No one does that with magazine ads, newspaper ads, online ads, they come, they go, no big deal. But for some reason, businesses can start to feel that that physical sign that's there day in, day out, becomes an important part of their business, of their psyche. When you have the little miniature side and they see it all the time, they start to think, "Oh gosh, when it comes up for renewal, I don't wanna lose that. If I lose that, then heck, might really damage my business. I better just keep it going." I was called at an advertiser, it was a sign at interstate 30 between Dallas and Fort Worth. And it was for Carlsbad Caverns in New Mexico. And the billboard read, "Carlsbad Caverns, U-turn, go back... " I think it was 400-600 miles. That made absolutely no sense. Why would anyone put a billboard up that says Carlsbad Caverns, U-turn, go back like 600 miles.

Totally inappropriate. Why wouldn't you get a sign at least going in the same direction of your business? So I called Carlsbad Caverns to say, "Hey, you wanna move that ad over to my billboard? I could do it cheaper than what you're paying," and I got ahold of the marketing department and I said, "Hey, I've got a sign across the street," and they said, "No, no, no, you do understand, the guy that owns Carlsbad Caverns, he thinks of that side as being just something that we can't ever touch. We gotta keep it." So he become so accustomed to that sign being an extension of Carlsbad Caverns that it didn't matter what you had to offer, where your sign was, gosh, darn he was gonna renew that same sign year after year after year.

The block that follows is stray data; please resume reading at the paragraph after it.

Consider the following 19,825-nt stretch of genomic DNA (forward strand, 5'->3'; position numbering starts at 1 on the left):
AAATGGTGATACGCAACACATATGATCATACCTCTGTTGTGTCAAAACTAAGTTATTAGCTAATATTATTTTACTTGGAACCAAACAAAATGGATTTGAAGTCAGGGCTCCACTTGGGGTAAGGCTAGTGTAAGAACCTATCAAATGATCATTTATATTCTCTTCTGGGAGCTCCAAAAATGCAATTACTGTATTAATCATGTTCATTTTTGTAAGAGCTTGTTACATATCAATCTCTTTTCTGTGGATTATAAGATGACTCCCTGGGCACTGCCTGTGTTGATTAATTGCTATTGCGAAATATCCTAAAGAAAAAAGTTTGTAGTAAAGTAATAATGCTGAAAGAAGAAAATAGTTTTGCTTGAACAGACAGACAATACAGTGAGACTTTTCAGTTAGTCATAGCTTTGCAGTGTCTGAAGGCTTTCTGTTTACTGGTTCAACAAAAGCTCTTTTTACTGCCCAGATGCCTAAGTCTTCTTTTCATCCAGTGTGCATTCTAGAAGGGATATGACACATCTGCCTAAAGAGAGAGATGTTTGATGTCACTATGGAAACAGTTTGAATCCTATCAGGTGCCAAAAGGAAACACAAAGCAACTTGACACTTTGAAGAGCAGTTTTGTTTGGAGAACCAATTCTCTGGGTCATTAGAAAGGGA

Why? Because he'd always done it, and that's a great position to be in if you are the billboard company. Finally, if you wanna have a happy advertiser who pays and does everything else, you've gotta make sure that their lights work, you've gotta make sure that the ad is intact. Because here's the problem, they don't see their billboard very frequently. Some of these advertisers, unless they live in that direction and pass by the sign going to their business, going home each day, they're never gonna drive by it hardly ever. And when they do in that rare occurrence, when they one day say, "Hey, let's go drive by that billboard," or they say, "Oh, okay, let's go to the mall," and it just happens when you go to the mall to go by the billboard, if they go by that billboard and their advertising vinyl has been ripped, or the light bulb is out, then they're no longer gonna be a happy customer. That is a very much...